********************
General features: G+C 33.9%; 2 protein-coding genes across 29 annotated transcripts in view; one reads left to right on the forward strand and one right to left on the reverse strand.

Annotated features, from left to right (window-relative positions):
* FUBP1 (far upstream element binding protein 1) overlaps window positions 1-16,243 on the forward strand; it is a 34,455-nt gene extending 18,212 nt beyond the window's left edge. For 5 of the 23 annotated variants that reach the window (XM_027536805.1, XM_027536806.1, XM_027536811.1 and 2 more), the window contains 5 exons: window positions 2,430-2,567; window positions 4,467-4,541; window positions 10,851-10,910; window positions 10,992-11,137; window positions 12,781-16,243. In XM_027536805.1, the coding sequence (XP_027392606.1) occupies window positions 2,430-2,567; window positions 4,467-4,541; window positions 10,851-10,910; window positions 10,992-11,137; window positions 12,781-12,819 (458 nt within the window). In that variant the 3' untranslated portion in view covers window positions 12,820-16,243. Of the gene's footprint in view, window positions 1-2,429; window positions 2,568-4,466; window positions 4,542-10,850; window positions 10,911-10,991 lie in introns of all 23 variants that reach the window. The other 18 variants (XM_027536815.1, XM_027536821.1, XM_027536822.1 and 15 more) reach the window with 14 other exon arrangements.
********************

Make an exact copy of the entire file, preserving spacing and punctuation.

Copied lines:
General features: G+C 33.9%; 2 protein-coding genes across 29 annotated transcripts in view; one reads left to right on the forward strand and one right to left on the reverse strand.

Annotated features, from left to right (window-relative positions):
* FUBP1 (far upstream element binding protein 1) overlaps window positions 1-16,243 on the forward strand; it is a 34,455-nt gene extending 18,212 nt beyond the window's left edge. For 5 of the 23 annotated variants that reach the window (XM_027536805.1, XM_027536806.1, XM_027536811.1 and 2 more), the window contains 5 exons: window positions 2,430-2,567; window positions 4,467-4,541; window positions 10,851-10,910; window positions 10,992-11,137; window positions 12,781-16,243. In XM_027536805.1, the coding sequence (XP_027392606.1) occupies window positions 2,430-2,567; window positions 4,467-4,541; window positions 10,851-10,910; window positions 10,992-11,137; window positions 12,781-12,819 (458 nt within the window). In that variant the 3' untranslated portion in view covers window positions 12,820-16,243. Of the gene's footprint in view, window positions 1-2,429; window positions 2,568-4,466; window positions 4,542-10,850; window positions 10,911-10,991 lie in introns of all 23 variants that reach the window. The other 18 variants (XM_027536815.1, XM_027536821.1, XM_027536822.1 and 15 more) reach the window with 14 other exon arrangements.